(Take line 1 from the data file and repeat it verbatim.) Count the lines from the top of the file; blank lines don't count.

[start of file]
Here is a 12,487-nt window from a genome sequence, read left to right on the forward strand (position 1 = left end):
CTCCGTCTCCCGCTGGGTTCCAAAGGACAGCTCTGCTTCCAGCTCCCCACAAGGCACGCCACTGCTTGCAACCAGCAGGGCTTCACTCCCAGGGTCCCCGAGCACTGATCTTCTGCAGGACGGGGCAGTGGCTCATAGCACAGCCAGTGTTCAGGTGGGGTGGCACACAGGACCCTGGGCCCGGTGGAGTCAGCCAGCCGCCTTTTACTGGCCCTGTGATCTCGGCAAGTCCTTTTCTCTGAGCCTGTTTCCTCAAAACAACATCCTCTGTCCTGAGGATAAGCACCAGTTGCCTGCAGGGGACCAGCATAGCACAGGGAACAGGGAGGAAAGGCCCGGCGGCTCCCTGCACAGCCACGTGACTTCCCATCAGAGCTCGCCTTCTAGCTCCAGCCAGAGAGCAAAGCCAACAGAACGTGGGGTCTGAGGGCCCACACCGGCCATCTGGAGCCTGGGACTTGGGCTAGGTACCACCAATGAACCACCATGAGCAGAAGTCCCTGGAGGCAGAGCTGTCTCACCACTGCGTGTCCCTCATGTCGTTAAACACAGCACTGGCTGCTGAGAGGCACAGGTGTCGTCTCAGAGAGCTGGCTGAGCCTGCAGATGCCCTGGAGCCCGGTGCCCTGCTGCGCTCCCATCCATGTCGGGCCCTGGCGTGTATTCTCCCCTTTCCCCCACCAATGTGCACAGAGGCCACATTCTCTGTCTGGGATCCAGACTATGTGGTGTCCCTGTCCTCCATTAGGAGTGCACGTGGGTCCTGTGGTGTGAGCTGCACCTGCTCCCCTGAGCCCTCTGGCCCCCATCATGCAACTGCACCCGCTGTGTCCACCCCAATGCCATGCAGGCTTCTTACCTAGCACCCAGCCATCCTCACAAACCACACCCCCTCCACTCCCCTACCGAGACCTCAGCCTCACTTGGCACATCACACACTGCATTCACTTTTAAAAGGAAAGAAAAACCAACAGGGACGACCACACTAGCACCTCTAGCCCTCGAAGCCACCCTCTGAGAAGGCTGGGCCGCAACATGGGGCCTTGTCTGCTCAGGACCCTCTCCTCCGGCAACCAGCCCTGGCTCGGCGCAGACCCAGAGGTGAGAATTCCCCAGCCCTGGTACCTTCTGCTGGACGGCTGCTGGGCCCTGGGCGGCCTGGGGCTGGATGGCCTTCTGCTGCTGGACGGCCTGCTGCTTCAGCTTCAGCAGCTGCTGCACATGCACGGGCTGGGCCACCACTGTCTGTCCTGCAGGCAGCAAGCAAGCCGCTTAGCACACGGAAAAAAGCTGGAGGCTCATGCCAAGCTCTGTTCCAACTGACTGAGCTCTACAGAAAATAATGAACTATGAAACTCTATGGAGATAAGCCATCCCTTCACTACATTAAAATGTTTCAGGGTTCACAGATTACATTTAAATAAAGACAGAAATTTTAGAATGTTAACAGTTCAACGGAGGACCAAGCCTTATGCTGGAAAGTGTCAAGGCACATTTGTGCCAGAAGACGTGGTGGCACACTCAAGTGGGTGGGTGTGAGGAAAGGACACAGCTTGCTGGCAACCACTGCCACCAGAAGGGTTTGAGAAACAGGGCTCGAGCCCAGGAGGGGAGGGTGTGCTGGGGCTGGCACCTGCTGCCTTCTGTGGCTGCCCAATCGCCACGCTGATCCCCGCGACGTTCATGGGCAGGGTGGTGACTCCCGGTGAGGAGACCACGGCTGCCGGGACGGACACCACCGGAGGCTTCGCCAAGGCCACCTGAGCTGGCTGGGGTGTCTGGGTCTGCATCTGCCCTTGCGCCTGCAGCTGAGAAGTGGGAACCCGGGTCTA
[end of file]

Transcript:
Here is a 12,487-nt window from a genome sequence, read left to right on the forward strand (position 1 = left end):